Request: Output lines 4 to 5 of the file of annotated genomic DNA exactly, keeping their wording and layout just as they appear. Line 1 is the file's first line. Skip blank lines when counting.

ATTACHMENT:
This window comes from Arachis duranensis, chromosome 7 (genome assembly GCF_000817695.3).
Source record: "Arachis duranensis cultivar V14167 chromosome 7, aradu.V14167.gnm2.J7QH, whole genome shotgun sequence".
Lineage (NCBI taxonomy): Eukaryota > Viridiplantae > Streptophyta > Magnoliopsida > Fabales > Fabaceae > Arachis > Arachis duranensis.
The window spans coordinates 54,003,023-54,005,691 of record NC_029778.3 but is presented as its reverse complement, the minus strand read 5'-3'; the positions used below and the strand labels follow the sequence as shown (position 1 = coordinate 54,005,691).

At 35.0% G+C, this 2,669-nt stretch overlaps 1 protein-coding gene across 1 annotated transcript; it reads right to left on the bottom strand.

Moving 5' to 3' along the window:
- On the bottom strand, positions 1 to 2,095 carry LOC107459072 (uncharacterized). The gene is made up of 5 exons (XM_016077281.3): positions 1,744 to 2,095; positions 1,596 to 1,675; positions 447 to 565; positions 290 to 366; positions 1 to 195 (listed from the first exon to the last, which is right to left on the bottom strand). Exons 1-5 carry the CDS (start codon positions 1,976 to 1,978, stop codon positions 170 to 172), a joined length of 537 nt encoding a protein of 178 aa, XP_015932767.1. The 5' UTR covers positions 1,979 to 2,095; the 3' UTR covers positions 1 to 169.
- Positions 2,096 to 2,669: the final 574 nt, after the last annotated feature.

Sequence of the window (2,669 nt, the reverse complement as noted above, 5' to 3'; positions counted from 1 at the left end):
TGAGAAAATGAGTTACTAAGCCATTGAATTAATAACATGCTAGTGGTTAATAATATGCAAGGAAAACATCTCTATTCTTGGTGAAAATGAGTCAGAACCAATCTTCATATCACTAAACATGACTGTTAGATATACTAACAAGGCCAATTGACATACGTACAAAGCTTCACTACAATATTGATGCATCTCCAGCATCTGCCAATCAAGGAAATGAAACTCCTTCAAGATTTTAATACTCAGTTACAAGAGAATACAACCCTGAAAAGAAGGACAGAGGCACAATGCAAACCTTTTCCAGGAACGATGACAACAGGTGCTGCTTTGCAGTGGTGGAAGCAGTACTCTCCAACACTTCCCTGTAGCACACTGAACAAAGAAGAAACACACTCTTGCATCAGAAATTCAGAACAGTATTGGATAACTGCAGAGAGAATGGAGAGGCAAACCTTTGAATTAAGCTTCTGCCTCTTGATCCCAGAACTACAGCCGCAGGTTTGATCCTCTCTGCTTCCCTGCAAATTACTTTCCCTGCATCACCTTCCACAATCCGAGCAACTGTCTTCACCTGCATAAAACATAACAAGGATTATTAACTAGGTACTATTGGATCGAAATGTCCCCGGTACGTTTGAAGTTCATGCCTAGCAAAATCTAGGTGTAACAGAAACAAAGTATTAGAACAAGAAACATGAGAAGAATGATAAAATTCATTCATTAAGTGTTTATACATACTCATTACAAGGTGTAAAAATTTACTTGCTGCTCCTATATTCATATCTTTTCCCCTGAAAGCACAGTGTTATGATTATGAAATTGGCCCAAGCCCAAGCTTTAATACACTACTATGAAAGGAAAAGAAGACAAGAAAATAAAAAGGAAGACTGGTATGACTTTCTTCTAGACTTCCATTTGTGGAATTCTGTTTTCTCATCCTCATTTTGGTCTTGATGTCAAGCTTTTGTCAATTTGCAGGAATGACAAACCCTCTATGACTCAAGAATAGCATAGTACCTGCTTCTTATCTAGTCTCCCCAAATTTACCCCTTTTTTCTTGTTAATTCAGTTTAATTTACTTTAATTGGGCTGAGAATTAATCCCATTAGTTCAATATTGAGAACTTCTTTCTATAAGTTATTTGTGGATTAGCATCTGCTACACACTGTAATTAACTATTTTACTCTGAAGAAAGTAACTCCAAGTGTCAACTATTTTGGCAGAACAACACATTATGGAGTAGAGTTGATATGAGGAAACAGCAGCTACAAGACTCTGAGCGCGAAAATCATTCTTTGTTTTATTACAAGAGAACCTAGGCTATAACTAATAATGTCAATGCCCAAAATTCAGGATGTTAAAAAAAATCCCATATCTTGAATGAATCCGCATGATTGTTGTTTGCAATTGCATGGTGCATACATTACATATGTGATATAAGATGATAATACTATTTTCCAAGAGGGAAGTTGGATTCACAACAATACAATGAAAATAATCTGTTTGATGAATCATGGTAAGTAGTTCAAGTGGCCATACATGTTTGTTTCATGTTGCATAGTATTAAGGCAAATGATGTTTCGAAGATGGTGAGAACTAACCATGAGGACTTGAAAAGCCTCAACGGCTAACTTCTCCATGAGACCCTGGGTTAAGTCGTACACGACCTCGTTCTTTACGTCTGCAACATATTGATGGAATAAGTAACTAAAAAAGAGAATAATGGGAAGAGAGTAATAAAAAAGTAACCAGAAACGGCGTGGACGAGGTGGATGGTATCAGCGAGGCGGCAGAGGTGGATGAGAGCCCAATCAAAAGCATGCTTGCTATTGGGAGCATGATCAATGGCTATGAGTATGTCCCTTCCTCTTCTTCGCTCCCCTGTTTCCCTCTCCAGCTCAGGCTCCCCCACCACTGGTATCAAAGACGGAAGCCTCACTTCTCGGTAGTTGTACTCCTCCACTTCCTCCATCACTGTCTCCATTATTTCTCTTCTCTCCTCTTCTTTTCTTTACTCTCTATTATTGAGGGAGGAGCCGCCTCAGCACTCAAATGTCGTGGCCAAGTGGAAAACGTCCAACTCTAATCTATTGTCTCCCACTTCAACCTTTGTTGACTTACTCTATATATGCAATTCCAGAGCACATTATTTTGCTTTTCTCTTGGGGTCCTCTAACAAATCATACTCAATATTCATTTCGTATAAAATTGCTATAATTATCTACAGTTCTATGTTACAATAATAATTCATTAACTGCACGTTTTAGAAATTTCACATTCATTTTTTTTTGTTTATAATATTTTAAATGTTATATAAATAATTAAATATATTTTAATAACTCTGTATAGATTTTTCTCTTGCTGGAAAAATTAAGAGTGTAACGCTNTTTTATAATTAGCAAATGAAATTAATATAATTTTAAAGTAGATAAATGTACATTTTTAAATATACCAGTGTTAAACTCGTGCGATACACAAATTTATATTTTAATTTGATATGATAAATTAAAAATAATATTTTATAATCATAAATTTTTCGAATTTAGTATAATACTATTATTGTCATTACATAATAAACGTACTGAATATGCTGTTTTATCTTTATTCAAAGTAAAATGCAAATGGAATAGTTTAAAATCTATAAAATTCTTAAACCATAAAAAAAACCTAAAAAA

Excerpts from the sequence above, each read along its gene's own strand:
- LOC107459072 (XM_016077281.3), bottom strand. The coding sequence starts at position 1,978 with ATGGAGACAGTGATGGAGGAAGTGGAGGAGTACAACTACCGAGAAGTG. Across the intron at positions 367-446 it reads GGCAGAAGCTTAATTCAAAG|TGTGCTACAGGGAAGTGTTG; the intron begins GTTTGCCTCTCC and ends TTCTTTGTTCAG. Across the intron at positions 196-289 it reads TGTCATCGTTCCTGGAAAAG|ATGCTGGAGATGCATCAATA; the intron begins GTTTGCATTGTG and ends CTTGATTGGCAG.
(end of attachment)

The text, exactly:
The window spans coordinates 54,003,023-54,005,691 of record NC_029778.3 but is presented as its reverse complement, the minus strand read 5'-3'; the positions used below and the strand labels follow the sequence as shown (position 1 = coordinate 54,005,691).

At 35.0% G+C, this 2,669-nt stretch overlaps 1 protein-coding gene across 1 annotated transcript; it reads right to left on the bottom strand.